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I Intuition for Rayleigh Scattering

  1. Sep 12, 2016 #1
    Is there some way to - from an intuition standpoint - justify the fact that there should be a factor of ##a^{6}##, (where ##a ## is the particle diameter) in the Rayleigh Scattering formula? I've seen a few sources hint that there should be. I can follow the derivation from e.g a Lorentz atom, but I don't see why I should immediately be thinking of the factor of ##a^{6}##? [Is it somehow related to a dipole moment?]

    Rayleigh Scattering Formula:

    $$ I \propto I_{0} \lambda^{-4} a^{6} $$
     
  2. jcsd
  3. Sep 13, 2016 #2

    Bystander

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    Square of volume?
     
  4. Sep 13, 2016 #3
    Your question got me interested to look around a bit. I found the following paper, Particle Optics in the Rayleigh Regime: http://patarnott.com/pdf/Moosmuller2009JAWMA.pdf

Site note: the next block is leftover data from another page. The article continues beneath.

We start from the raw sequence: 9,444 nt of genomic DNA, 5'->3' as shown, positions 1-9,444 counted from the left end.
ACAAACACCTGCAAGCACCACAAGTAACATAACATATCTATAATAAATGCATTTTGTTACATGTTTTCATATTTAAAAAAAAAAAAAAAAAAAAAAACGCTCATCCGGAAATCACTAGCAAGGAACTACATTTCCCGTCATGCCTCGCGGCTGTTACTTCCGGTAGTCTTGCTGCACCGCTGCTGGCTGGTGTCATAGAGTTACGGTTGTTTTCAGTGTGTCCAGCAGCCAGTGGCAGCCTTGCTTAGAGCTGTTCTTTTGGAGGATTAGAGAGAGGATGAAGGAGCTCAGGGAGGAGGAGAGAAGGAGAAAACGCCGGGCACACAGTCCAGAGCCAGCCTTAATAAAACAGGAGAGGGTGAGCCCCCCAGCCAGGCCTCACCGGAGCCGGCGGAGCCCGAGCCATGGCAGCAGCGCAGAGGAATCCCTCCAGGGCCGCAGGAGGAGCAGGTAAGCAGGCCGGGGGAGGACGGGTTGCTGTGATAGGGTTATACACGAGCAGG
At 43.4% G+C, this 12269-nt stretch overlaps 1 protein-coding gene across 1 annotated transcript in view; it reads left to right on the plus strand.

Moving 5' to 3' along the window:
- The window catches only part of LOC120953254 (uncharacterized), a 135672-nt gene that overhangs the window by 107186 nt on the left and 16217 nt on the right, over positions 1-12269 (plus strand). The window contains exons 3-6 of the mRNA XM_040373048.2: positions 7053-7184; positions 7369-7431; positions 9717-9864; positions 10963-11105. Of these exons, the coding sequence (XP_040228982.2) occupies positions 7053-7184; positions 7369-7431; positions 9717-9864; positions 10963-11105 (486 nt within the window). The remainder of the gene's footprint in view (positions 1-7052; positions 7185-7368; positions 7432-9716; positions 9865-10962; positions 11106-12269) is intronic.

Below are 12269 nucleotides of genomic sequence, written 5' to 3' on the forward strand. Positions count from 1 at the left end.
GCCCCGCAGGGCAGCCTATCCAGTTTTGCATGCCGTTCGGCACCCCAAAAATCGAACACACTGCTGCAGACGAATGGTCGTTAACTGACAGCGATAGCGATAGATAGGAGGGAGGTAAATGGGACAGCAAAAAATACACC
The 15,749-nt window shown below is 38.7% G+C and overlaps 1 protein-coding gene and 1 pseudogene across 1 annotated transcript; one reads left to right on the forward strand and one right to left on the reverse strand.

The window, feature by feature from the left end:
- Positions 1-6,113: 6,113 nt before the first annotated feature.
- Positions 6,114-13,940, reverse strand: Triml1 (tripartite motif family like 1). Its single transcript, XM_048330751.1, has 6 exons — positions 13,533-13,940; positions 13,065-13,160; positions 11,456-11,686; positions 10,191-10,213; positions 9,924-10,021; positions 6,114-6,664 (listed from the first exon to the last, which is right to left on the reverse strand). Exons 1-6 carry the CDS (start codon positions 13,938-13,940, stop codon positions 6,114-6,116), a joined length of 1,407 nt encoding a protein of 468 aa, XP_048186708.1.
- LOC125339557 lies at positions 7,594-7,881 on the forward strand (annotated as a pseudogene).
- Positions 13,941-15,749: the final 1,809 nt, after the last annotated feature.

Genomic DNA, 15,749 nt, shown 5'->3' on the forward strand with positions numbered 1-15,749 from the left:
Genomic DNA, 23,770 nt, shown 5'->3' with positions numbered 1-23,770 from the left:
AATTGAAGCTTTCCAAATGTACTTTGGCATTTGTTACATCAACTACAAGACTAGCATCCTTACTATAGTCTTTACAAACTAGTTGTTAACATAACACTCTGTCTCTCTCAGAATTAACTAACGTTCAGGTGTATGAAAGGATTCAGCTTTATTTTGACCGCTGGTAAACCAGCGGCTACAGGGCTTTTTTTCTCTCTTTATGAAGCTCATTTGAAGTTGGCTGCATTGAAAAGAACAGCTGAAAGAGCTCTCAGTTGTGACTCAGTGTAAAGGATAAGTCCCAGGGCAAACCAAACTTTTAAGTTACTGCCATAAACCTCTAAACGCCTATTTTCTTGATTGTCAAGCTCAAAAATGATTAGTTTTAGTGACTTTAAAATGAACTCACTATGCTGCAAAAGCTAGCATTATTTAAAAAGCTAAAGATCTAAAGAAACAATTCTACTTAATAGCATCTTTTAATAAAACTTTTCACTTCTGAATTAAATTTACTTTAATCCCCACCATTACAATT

It's more than I wanted to read right now, and I'm not sure it meets your requirement of being intuitive, but on page 1029 they state:

    Thus the r6 (for spherical particles) or more general V2 size dependence of Rayleigh particle scattering has been obtained from two simple facts: (1) the scattering cross section is proportional to the number of identical scatterers squared (i.e., n2); and (2) the number of scatterers (or molecules) in a particle is proportional to its volume, or to its radius cubed for a spherical particle.
     
  5. Sep 21, 2016 #4
    Thanks! Sorry for the slow reply - I've been away from a connection for a while. I guess as Bystander says it does make intuitive sense that you should have a factor of volume squared for scattering of two particles. But in that case why should the photon be seen as having the same volume as the scatterer? (as much as it makes sense for a photon to have a volume...) I think the second argument is convincing. Though I've also seen another derivation now in terms of the polarization of a sphere - where the scattering intensity is proportional to the square of the amplitude reflected field, the reflected field depends on the instantaneous dipole moment, and so we get ## a^{6}## again - I can no longer find it, which is a pain, and that's all I remember - but perhaps you can get something out of that?
     
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